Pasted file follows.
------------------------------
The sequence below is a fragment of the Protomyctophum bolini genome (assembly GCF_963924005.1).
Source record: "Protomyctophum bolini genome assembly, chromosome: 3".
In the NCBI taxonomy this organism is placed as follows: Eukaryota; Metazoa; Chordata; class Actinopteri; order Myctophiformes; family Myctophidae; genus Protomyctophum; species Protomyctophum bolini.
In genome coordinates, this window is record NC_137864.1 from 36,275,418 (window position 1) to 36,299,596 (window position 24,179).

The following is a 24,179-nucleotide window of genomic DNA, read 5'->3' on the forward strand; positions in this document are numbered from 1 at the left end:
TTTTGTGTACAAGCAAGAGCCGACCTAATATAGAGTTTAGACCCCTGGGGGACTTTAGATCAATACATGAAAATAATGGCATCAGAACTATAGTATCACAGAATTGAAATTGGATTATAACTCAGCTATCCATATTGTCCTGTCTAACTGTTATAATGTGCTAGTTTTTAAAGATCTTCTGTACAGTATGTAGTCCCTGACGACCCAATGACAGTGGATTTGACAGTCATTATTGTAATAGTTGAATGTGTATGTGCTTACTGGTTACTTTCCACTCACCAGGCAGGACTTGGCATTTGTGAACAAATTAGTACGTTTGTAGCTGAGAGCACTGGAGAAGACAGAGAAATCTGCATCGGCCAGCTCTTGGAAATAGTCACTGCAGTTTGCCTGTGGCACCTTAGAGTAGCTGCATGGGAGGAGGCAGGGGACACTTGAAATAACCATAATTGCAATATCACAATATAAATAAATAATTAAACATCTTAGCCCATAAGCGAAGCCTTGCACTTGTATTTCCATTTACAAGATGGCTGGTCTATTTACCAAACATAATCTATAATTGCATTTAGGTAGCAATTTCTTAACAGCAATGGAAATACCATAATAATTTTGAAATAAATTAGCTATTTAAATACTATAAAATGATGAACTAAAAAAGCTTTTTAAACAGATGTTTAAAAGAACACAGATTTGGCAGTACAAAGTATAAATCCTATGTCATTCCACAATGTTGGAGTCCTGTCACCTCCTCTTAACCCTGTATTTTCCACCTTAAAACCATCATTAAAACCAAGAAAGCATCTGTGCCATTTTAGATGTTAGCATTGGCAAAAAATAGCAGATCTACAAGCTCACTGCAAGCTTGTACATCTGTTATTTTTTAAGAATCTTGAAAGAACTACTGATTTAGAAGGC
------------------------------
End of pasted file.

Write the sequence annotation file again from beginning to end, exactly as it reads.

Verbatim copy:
The sequence below is a fragment of the Protomyctophum bolini genome (assembly GCF_963924005.1).
Source record: "Protomyctophum bolini genome assembly, chromosome: 3".
In the NCBI taxonomy this organism is placed as follows: Eukaryota; Metazoa; Chordata; class Actinopteri; order Myctophiformes; family Myctophidae; genus Protomyctophum; species Protomyctophum bolini.
In genome coordinates, this window is record NC_137864.1 from 36,275,418 (window position 1) to 36,299,596 (window position 24,179).

The following is a 24,179-nucleotide window of genomic DNA, read 5'->3' on the forward strand; positions in this document are numbered from 1 at the left end:
TTTTGTGTACAAGCAAGAGCCGACCTAATATAGAGTTTAGACCCCTGGGGGACTTTAGATCAATACATGAAAATAATGGCATCAGAACTATAGTATCACAGAATTGAAATTGGATTATAACTCAGCTATCCATATTGTCCTGTCTAACTGTTATAATGTGCTAGTTTTTAAAGATCTTCTGTACAGTATGTAGTCCCTGACGACCCAATGACAGTGGATTTGACAGTCATTATTGTAATAGTTGAATGTGTATGTGCTTACTGGTTACTTTCCACTCACCAGGCAGGACTTGGCATTTGTGAACAAATTAGTACGTTTGTAGCTGAGAGCACTGGAGAAGACAGAGAAATCTGCATCGGCCAGCTCTTGGAAATAGTCACTGCAGTTTGCCTGTGGCACCTTAGAGTAGCTGCATGGGAGGAGGCAGGGGACACTTGAAATAACCATAATTGCAATATCACAATATAAATAAATAATTAAACATCTTAGCCCATAAGCGAAGCCTTGCACTTGTATTTCCATTTACAAGATGGCTGGTCTATTTACCAAACATAATCTATAATTGCATTTAGGTAGCAATTTCTTAACAGCAATGGAAATACCATAATAATTTTGAAATAAATTAGCTATTTAAATACTATAAAATGATGAACTAAAAAAGCTTTTTAAACAGATGTTTAAAAGAACACAGATTTGGCAGTACAAAGTATAAATCCTATGTCATTCCACAATGTTGGAGTCCTGTCACCTCCTCTTAACCCTGTATTTTCCACCTTAAAACCATCATTAAAACCAAGAAAGCATCTGTGCCATTTTAGATGTTAGCATTGGCAAAAAATAGCAGATCTACAAGCTCACTGCAAGCTTGTACATCTGTTATTTTTTAAGAATCTTGAAAGAACTACTGATTTAGAAGGC